NEW YORK ( TheStreet) -- Given the weaker-than-expected earnings results recently released by Oracle (ORCL) and Red Hat (RHT), there's no question that the long-awaited return of IT enterprise spending has yet to materialize.
When you combine the prolonged weakness with recent political wrangling about "debt ceilings" and "government shutdowns," this makes the results from Tibco (TIBX - Get Report), which I recommended back in July as a great buy, all the more impressive.
While the macro environment has certainly taken a toll on the likes of Microsoft (MSFT) and IBM (IBM), Tibco's outperformance makes it tough to keep using what's become cliched excuses. I'm not suggesting these exterior macro factors don't play a key role in declining revenues, I'm nonetheless warming up to the idea -- at least in this sector -- that Tibco is beginning to steal meaningful share from its rivals.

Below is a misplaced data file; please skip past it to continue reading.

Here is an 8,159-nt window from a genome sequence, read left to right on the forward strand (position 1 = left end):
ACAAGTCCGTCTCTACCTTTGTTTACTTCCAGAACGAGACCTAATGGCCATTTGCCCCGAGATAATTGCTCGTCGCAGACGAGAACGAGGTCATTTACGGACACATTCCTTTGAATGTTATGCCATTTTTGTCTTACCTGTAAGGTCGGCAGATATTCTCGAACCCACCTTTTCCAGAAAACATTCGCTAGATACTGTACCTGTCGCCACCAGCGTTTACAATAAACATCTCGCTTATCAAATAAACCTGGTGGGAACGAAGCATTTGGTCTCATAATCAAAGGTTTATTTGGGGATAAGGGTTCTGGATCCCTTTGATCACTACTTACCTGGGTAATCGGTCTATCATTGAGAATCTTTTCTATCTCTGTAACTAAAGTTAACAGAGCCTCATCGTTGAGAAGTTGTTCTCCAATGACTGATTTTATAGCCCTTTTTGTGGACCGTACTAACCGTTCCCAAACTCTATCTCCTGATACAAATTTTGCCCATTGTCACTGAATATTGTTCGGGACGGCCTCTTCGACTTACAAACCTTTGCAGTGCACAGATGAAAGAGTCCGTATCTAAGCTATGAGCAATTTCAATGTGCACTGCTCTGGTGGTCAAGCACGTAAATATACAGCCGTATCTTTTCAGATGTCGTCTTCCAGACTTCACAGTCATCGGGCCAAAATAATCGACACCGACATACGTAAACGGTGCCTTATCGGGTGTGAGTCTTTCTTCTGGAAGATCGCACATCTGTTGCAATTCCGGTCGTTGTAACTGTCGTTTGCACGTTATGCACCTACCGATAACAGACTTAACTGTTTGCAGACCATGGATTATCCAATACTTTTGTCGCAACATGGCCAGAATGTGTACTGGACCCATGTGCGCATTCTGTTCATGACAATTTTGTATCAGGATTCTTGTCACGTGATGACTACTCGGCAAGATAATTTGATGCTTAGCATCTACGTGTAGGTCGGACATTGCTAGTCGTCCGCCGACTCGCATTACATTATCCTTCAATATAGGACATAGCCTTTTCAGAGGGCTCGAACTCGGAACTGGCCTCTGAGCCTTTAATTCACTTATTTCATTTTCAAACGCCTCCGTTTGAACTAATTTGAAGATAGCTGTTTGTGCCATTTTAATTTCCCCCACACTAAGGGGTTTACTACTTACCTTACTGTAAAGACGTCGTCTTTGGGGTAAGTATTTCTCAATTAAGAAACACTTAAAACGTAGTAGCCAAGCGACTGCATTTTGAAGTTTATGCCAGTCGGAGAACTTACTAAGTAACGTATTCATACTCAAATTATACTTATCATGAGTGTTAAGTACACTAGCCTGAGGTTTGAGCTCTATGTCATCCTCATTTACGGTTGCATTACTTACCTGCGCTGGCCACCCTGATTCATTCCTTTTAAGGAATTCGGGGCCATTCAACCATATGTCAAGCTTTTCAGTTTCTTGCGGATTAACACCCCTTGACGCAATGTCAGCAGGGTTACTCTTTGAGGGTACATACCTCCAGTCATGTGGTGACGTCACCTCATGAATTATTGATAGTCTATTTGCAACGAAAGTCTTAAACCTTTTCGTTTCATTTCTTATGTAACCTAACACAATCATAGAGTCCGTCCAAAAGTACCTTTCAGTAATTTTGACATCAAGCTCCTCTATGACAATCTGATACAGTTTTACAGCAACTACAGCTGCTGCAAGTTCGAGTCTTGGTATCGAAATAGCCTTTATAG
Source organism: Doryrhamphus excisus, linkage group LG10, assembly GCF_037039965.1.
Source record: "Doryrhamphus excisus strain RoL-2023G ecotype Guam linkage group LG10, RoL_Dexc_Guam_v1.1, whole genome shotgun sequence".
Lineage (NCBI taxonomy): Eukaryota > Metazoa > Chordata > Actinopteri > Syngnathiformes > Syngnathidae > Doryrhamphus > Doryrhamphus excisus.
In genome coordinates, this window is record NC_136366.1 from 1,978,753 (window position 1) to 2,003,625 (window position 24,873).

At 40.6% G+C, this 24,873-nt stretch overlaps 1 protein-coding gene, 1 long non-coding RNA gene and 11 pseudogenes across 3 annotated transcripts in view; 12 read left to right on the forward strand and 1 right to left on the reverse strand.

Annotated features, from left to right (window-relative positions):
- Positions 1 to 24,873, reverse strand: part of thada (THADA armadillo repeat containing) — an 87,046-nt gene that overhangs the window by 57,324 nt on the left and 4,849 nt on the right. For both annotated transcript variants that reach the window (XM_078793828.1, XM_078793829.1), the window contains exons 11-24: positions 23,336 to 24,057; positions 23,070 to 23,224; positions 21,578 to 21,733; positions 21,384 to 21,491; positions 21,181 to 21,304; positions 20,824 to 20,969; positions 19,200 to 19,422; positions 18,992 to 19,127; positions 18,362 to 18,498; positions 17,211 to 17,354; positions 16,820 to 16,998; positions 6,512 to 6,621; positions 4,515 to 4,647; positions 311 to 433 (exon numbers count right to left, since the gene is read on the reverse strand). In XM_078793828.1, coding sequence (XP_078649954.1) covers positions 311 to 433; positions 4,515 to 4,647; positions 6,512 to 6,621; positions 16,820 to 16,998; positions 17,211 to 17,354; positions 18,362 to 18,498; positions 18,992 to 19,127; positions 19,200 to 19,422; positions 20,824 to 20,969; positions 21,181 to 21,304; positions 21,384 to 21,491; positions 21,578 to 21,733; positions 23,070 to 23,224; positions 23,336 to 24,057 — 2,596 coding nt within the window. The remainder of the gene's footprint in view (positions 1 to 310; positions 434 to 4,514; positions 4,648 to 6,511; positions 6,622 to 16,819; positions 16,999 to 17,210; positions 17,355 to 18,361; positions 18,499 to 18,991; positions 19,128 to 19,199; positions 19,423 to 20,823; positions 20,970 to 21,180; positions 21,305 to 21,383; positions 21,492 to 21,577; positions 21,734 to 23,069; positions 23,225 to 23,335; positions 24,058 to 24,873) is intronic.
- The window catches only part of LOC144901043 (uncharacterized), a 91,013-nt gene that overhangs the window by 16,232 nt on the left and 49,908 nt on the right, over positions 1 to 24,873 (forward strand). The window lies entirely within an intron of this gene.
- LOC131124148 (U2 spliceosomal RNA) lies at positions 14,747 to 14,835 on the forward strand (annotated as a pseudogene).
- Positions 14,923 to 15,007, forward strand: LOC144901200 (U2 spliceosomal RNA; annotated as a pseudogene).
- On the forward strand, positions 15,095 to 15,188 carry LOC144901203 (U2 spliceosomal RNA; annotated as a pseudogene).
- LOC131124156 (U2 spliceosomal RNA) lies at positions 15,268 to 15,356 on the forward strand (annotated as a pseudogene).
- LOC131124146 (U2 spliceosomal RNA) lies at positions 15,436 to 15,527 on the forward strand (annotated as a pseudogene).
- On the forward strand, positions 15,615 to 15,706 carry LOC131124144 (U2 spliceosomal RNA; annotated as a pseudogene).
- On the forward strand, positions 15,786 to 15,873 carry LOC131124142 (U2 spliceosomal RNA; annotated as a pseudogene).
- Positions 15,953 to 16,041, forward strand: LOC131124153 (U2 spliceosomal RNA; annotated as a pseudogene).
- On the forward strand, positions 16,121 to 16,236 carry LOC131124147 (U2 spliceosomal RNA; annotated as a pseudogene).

What makes this story even more impressive is the company has fought a long arduous battle to build itself into a formidable cloud operation. Given all of the hoopla that surrounds Salesforce.com (CRM) and Workday (WDAY) for their SaaS (software as a service) capabilities, Tibco has felt disrespected. But you don't get the Street's attention by being bitter.To that end, prior to the company's announcement, I told investors that if management of this company wanted to be taken seriously, it needed to make a strong statement. And with adjusted profits coming 33% above management's prior guidance, sending the stock upward by 6%, Tibco's statement was heard loud and clear. Revenue jumped 6.2% to $270.9 million, helped by strong demand for each of the company's three main segments, which includes licenses, service and maintenance. Equally impressive was that revenue in the U.S. and Europe advanced 11% and 12% year over year, respectively. What's more, Tibco has figured out ways to differentiate itself from Oracle and IBM, with Tibco's CEO Vivek Ranadive stating proudly, "We won every single deal." In other words, even though Tibco's prices were moderately higher than some of its rivals, the company was able to convince customers why its products were better. So, unlike the June quarter where Tibco lost business due to price, management has been working to grow Tibco's capabilities in areas like real-time business intelligence, visualization and complex event processing. These are technologies that are specifically targeted to capitalize on the growth of big data. With revenue growing more than 6% compared to Oracle's 2%, clearly customers are responding.